I think part of the reason divorce rates are so high is because people have decided that divorce is a valid option. I’m not saying that divorce is never an option, but when people go in with an exit strategy in mind, it’s that much easier to just walk out the door instead of stay and fight when things get rough. So, no, I don’t think it’s a good idea to go into marriage with an “exit strategy” in mind.

  6. Member
    Miss_Manda 301 posts, Helper bee @ 2:34 pm

    I agree with ALK who stated that the question is not “What is our exit strategy?” but “Should we have one?” I am lucky and blessed to be the child of happily married parents, and so for me, the answer is NO, we should NOT have an exit strategy. My FI has been divorced once before, so I’m curious what his thoughts on the question are… and it’s kind of nice to have the little separation that “I’m not asking… it’s just a question suggested by this article!”.

  7. Member
    MissCanyon 212 posts, Helper bee @ 2:41 pm

    I feel like I need to explain myself a little better. :)

    Obviously, this is WeddingBee, not DivorceBee so I think we can all agree that all of our preferred options are to make our marriages last until the end of time. Even stronger than ‘preferred options’….we are KNOW our marriages are going to stand up to whatever changes come up in our lives. (why else would we get married??) So, that’s just a given for us in this community (including myself!)

    But for a moment, I’m going to say something radical (please humor me and don’t attack)….why isn’t divorce a valid option? (and really…to melodicsighs1′s point, society has already clearly stated that it is)

    I’m not talking about Kardashian-style marriage -> divorce here. I’m talking about two people who walked into marriage with eyes wide open with lots and lots of love and a joint commitment to really stick it out through thick and thin but then, at some point (hopefully after loads of counseling and genuine effort) they find themselves toxic to each other? In that case, is divorce such a horrible thing? I would argue ‘no’. Granted, I come from a non-religious lens and Hubby and I are still debating having children. I fully recognize that once children come into the picture, divorce is much messier and more terrible that it would be with just the married couple alone.

    But assuming two people have tried their hardest and there aren’t children involved, what’s the better option? Divorce (releasing each other to lead a life that’s more in-line with what they need and still having love and respect for them) or staying married simply because you have to? What if you were unhappy and genuinely unfulfilled for the rest of your life?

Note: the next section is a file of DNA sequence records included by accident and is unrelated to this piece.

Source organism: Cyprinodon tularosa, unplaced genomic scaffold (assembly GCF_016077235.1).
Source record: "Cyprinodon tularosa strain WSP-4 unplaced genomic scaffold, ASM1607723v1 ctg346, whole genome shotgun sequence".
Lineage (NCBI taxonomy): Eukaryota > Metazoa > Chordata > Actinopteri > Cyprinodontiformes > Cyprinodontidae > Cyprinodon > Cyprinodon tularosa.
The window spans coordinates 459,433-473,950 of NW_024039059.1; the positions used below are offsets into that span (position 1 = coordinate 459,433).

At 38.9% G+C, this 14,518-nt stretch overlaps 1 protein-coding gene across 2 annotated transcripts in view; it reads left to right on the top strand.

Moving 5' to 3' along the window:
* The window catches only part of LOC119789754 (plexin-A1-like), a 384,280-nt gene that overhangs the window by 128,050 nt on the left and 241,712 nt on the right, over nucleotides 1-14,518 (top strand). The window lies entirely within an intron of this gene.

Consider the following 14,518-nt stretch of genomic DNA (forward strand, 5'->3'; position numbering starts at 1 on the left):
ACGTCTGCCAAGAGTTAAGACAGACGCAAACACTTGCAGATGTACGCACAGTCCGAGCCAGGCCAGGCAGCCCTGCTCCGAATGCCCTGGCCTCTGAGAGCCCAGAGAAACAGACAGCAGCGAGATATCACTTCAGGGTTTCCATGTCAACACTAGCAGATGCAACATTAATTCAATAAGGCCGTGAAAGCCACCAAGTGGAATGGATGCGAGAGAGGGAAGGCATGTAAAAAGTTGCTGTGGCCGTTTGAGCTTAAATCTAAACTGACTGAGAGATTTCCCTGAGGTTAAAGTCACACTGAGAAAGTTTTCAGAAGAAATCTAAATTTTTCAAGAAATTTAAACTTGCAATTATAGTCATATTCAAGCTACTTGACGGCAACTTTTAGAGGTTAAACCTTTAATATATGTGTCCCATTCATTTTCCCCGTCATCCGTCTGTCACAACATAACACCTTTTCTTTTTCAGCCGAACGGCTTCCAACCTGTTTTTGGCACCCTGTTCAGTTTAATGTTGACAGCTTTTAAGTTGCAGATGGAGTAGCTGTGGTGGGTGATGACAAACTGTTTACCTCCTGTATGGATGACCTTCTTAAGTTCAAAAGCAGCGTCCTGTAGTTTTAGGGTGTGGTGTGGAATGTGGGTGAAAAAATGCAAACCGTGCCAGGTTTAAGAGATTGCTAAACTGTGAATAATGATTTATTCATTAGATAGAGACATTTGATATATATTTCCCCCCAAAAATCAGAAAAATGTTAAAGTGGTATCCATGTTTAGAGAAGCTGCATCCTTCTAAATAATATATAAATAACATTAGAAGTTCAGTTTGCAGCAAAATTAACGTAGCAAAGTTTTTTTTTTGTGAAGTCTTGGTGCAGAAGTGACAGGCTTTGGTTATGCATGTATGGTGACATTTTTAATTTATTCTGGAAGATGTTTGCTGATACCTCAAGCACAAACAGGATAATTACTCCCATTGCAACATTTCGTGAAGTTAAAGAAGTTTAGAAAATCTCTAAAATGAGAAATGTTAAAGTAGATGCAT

Genuine question. I’m not trying to say that any of the other opinions listed here are wrong.

  8. Member
    aardvark 1129 posts, Bumble bee @ 2:43 pm

    I think they could have phrased it differently. Mr. Aardvark and I talked about pre-nups one day. Nierther of us want one or see the need for one but it was an interesting conversation to have. I agree with you that marriage shouldn’t have an “exit” (That’s kinda the whole point) but talking about why/how some marriages do end could be a good thing to do with your FH.

  9. Member
    Bias 98 posts, Worker bee @ 2:45 pm

    I’d say I’m in favour of having an exit strategy, although FI and I haven’t discussed it ourselves. We all know the exits are out there, and there are good reasons to use them sometimes. Knowing that there is an “exit strategy” doesn’t undermine your efforts at staying together for better or worse, in my opinion. You take your vows to make a commitment to one another, and to be partners/friends through the ups and downs. That means weathering some hard times, potentially, and deciding together how to handle them.

    An “exit strategy” sounds to me like a way to protect yourself if things get out of hand – i.e. to the point that it’s unhealthy for one or both to stay in the relationship. That’s all it is. We all know the exits are there and we enter marriage hoping not to have to use them.

  10. Member
    Coffee cup 2319 posts, Buzzing bee @ 3:19 pm

    Wow, this is an interesting subject. As for the exit strategy, I think is odd obviously, but I think it’s one of those things you do thinking you’ll never use like a prenup. A friend says it is “attraction law” rather than being prepared you have an excuse.
    I wouldn’t do it, call me old fashion or superstitious. I heard Will and Jada Pinket-Smith talking once about their marriage and they said that the key to their success fas that there was no way out, divorce is unexistent so if the things are difficult they just work things out, no way around it, I liked that.

  11. Member
    Coffee cup 2319 posts, Buzzing bee @ 3:28 pm

    @MissCanyon: I think you have a great point, of course divorse shouldn’t be the first (or second or third) choice, but you get married to be happy, if you’re genuinely unhappy, what’s the point?
    Even when there’s children in the picture, two loving, friendly divorced parents are WAY better than two toxic fighting-all-the-time married parents.

  12. Member
    msdoe 639 posts, Busy bee @ 3:30 pm